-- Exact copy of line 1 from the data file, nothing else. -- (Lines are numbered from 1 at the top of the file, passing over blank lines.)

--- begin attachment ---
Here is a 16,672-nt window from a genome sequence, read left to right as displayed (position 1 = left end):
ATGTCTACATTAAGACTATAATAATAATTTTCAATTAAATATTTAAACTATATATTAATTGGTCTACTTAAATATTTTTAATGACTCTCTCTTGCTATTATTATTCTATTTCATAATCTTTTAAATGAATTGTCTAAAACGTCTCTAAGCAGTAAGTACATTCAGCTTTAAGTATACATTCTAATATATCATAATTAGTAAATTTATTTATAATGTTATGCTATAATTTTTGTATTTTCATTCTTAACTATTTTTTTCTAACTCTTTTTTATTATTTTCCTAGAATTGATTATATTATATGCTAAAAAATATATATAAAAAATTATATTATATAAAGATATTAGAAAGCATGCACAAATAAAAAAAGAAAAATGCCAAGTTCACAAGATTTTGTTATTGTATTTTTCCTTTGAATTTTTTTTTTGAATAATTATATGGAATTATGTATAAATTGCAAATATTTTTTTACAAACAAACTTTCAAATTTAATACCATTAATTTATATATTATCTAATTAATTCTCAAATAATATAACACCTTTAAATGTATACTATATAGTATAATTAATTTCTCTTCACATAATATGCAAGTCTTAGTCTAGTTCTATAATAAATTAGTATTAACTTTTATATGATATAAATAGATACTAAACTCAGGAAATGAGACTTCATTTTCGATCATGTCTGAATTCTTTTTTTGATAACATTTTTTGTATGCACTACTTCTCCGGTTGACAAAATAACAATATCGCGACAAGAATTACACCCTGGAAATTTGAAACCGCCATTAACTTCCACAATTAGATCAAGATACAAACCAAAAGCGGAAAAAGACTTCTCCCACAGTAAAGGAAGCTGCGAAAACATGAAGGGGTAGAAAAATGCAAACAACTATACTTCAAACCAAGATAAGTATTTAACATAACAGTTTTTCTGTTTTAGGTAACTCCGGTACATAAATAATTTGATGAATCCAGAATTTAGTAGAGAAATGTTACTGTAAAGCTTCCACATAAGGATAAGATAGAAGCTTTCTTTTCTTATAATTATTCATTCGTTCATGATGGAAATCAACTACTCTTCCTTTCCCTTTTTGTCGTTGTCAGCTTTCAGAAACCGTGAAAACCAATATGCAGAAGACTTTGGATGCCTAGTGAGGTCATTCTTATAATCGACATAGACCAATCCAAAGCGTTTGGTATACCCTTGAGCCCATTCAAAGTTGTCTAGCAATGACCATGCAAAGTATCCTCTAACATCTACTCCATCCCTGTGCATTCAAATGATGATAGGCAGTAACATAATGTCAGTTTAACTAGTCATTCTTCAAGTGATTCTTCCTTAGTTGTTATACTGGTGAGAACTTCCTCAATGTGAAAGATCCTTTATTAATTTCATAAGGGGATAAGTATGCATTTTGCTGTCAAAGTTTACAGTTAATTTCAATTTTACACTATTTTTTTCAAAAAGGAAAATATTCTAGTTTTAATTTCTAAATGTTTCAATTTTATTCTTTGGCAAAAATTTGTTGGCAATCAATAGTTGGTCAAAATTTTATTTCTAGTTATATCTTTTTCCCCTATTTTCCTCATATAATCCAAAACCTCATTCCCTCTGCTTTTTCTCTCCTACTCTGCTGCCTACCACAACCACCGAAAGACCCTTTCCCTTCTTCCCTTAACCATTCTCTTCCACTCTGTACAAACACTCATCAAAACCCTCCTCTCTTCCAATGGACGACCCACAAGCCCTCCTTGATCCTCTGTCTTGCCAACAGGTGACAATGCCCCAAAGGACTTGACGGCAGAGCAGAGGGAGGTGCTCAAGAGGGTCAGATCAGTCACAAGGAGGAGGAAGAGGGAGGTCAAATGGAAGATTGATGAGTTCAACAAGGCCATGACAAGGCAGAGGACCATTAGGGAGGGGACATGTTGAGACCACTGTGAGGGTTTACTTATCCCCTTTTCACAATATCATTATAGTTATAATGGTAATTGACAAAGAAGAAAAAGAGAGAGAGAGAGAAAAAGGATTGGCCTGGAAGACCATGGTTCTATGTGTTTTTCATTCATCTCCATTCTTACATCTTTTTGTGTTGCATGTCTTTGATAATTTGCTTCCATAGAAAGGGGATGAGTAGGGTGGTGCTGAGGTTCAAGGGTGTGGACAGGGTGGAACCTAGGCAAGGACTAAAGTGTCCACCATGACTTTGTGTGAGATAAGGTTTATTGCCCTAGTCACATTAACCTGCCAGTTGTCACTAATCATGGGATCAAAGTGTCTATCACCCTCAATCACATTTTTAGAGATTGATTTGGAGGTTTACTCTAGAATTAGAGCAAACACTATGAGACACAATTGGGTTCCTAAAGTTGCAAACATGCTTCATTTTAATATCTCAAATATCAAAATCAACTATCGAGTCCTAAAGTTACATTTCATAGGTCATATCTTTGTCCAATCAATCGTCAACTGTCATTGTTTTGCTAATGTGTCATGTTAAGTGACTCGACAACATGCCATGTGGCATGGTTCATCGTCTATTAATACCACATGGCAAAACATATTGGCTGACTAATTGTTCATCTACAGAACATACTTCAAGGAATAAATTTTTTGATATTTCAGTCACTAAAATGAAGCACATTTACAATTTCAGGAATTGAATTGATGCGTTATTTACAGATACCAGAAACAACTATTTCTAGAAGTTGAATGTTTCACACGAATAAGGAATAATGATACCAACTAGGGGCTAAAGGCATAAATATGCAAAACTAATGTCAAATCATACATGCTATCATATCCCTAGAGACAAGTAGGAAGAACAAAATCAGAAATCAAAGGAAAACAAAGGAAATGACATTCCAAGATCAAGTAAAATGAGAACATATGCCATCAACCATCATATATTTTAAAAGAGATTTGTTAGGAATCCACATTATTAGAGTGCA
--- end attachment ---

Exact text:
Here is a 16,672-nt window from a genome sequence, read left to right as displayed (position 1 = left end):